Those fuel-cell operations are a short drive from the century-old Munich factory that BMW is transforming into a leading-edge facility. An ultimate goal is to power that factory and others with renewable energy, including from hydrogen. BMW is the first German automaker to sign onto the United Nations’ “Race to Zero” pledge, with BMW determined to become fully carbon neutral by 2050. And BMW executives and engineers seem convinced that without hydrogen in the energy mix—including for personal and commercial trucks that may be poorly suited to battery propulsion—the transportation sector, and nations in general, have almost no chance to stem the rise of global temperatures.

“Hydrogen is a versatile energy source that has a key role to play,” said Frank Weber, a member of BMW’s board of management. “We are certain that hydrogen is set to gain significantly in importance for individual mobility.”

BMW’s fuel cells are designed in-house, but they start with fuel-cell plates from Toyota, the same found in the subcompact Toyota Mirai. Those wafer-thin plates—roughly the size and shape of an A/C filter—are precisely stacked by an automated machine that compresses hundreds of plates together. Another machine inspects individual cells to ensure no hydrogen escapes, as the gaseous element is prone to do. That fat stack of cells is sealed in a sand-cast housing and mounted in a rear carrier of the iX5.

A platform set up holds a black frame with a rectangle made up of many, many layers .An iX5’s fuel-cell stack is assembled via an automated process.BMW

An electric compressor, similar to a turbocharger, squeezes hydrogen fuel into the stack of plate membranes, where a catalyst separates hydrogen molecules into protons and electrons. The protons and electrons take separate paths to a battery cathode, where electrons create the flow of electricity, with water vapor as the sole by-product.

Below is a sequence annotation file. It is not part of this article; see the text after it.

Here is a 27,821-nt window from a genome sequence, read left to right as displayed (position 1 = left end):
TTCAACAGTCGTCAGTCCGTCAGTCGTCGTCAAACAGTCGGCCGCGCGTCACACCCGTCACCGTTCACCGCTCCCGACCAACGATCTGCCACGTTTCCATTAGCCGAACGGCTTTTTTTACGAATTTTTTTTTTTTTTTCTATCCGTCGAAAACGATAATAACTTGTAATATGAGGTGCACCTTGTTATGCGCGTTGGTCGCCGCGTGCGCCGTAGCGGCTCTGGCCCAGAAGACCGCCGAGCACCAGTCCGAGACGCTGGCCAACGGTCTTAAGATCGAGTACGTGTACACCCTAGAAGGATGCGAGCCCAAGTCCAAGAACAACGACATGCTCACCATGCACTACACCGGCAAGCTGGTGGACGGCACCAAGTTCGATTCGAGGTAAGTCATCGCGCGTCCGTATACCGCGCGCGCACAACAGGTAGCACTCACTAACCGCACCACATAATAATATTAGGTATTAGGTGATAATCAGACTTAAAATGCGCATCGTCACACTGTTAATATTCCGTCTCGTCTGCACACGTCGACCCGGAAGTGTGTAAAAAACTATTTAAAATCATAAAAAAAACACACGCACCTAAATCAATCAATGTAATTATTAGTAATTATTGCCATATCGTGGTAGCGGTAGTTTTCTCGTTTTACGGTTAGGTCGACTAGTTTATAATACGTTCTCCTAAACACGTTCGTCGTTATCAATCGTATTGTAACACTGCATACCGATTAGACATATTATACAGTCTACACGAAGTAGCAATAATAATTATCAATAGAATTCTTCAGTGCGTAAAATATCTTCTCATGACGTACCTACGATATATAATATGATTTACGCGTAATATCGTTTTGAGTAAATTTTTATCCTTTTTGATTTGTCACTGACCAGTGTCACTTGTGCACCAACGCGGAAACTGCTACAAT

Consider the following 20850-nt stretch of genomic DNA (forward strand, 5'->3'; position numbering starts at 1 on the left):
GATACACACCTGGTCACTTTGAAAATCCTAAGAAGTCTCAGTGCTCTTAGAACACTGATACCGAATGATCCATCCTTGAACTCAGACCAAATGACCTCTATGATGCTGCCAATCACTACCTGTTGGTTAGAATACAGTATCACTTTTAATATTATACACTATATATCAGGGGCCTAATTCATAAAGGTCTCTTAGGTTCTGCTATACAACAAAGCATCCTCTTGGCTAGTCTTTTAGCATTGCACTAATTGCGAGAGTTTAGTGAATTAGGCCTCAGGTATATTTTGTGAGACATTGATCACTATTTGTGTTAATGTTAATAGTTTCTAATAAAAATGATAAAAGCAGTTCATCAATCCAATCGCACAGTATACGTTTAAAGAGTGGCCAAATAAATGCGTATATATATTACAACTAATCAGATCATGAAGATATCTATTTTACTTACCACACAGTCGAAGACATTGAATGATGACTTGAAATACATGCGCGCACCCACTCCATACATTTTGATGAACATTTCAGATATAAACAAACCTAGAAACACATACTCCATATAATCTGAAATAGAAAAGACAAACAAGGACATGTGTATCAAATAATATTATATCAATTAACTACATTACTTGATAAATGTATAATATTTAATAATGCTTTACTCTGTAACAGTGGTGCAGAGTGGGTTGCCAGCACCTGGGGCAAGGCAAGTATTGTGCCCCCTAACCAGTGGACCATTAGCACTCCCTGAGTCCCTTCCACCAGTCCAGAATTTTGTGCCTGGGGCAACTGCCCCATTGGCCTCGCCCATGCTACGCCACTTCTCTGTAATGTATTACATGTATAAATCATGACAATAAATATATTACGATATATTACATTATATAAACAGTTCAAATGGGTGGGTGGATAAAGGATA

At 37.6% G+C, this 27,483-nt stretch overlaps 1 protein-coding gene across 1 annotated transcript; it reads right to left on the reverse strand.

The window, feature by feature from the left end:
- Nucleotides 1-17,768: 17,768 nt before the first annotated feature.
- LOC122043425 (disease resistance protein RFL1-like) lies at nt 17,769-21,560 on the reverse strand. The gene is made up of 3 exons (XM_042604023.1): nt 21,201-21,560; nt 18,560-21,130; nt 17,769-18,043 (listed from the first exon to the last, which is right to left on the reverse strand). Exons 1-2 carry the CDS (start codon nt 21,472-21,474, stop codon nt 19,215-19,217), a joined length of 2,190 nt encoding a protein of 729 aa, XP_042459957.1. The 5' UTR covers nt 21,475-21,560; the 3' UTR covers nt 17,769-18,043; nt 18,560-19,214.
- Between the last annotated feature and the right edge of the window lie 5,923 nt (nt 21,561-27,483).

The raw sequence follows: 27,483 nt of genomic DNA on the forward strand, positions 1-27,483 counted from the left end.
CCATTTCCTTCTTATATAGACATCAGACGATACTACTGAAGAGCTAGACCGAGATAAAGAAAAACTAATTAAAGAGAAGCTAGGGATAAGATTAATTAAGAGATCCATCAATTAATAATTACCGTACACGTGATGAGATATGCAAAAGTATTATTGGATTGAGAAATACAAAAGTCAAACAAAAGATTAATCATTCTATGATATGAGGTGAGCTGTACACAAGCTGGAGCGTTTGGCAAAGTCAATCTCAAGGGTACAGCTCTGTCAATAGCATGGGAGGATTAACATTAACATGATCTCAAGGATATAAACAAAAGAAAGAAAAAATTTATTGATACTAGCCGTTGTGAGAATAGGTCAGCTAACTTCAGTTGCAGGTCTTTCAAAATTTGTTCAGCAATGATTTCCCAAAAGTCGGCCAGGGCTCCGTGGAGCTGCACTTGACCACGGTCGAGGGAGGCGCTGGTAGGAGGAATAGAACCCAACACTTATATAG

Perform the aforementioned conversion and the BMW’s onboard hydrogen returns the equivalent of 26.4 kilometers per liter, or 62 miles per gallon—more than 2.5 times the energy efficiency of an X5 xDrive 40i and its gasoline six-cylinder engine. And in theory, refilling your tank from a hydrogen pump takes less than 5 minutes. Take that, EVs.

BMW Group—which includes the Mini and Rolls-Royce brands—sold a record 376,000 battery-electric vehicles (BEVs) worldwide in 2023, a 74 percent jump from 2022. That lifted BMW’s BEV sales to a healthy 15 percent of a 2.5-million-car total, easily outpacing electric percentages and totals at its German rivals Mercedes-Benz and Audi. Despite those booming sales, Juergen Guldner, BMW’s general program manager for hydrogen technology, said hydrogen cars aren’t either-or competitors with EVs but rather a complementary tech.

“Since hydrogen cars combine the advantages of electric driving with the possibility to refuel quickly, they would be ideal for customers who travel a lot or do not have electric charging at home or work,” Guldner said.